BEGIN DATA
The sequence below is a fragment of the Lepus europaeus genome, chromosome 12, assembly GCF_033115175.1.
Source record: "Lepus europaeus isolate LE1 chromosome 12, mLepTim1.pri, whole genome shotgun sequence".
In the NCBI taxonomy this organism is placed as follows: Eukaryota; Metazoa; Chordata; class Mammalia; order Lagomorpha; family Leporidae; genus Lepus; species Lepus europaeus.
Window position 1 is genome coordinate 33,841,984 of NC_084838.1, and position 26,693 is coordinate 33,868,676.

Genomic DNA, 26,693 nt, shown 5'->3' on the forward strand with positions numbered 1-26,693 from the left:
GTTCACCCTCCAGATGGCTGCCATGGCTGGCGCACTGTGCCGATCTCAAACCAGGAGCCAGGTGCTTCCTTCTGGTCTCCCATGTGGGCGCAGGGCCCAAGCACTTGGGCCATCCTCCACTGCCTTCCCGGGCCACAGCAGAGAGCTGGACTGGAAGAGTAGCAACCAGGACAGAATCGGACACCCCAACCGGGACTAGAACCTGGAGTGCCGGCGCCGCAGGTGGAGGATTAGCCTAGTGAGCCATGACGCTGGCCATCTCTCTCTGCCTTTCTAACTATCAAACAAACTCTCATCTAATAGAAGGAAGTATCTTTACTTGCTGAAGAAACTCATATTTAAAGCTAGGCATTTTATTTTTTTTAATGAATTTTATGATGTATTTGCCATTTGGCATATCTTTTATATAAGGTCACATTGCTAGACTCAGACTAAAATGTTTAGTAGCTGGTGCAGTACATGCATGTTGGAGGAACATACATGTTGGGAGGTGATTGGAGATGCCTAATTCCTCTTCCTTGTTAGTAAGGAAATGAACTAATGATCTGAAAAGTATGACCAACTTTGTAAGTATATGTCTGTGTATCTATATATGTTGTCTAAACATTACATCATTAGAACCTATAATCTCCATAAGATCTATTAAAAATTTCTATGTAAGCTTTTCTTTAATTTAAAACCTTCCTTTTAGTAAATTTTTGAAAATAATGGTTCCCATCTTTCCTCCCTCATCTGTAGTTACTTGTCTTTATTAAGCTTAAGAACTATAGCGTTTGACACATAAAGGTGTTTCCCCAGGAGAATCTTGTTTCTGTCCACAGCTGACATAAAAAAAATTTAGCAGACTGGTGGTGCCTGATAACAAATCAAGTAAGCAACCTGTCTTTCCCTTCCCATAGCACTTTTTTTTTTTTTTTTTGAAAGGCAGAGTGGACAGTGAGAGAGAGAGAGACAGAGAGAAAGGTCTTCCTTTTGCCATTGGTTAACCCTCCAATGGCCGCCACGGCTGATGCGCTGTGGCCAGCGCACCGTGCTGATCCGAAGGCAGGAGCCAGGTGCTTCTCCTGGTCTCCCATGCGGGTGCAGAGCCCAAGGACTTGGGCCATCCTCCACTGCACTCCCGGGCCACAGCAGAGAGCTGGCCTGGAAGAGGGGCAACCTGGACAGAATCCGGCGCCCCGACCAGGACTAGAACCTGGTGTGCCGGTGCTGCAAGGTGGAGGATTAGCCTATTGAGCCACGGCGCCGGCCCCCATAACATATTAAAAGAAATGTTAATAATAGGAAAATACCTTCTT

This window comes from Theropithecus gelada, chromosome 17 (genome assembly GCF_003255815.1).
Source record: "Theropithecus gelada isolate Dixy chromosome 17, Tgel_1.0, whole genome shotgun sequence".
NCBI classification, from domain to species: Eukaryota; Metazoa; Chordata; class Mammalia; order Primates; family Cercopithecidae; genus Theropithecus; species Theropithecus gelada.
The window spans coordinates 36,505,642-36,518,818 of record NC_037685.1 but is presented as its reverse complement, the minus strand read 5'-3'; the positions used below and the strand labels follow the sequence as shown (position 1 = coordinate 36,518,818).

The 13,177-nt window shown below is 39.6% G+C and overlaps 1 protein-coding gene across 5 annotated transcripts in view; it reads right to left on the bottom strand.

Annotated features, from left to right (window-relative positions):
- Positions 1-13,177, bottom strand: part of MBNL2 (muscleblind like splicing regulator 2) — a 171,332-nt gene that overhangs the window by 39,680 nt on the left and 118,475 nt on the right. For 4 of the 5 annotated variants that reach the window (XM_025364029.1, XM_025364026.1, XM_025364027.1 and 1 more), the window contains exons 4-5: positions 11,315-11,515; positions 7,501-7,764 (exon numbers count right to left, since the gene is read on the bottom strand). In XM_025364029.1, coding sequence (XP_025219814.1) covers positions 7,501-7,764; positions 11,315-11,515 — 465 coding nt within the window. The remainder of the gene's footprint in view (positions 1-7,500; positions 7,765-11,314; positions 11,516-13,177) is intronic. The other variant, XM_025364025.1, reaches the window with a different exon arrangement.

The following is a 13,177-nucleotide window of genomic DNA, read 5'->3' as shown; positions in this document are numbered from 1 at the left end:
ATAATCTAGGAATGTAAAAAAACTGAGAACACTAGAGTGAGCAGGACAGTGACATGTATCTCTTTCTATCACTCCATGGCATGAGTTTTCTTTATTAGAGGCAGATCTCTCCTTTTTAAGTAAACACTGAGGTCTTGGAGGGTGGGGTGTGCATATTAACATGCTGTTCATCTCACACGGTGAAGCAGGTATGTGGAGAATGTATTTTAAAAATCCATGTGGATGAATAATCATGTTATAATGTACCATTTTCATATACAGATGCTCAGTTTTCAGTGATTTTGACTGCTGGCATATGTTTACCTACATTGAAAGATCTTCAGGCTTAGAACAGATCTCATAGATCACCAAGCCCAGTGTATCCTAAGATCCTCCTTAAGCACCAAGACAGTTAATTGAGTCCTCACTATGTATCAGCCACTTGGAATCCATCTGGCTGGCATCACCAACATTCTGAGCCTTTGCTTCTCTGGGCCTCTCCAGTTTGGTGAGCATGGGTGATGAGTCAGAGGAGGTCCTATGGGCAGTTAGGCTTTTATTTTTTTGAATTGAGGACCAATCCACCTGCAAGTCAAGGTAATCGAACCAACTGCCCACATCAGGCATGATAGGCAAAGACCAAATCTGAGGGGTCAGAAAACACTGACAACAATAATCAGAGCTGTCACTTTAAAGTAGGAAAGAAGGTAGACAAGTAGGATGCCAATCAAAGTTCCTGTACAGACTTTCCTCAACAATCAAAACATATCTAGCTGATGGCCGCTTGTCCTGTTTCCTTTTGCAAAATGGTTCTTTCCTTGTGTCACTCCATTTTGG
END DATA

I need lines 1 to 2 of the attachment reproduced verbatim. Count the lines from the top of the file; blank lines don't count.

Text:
The sequence below is a fragment of the Lepus europaeus genome, chromosome 12, assembly GCF_033115175.1.
Source record: "Lepus europaeus isolate LE1 chromosome 12, mLepTim1.pri, whole genome shotgun sequence".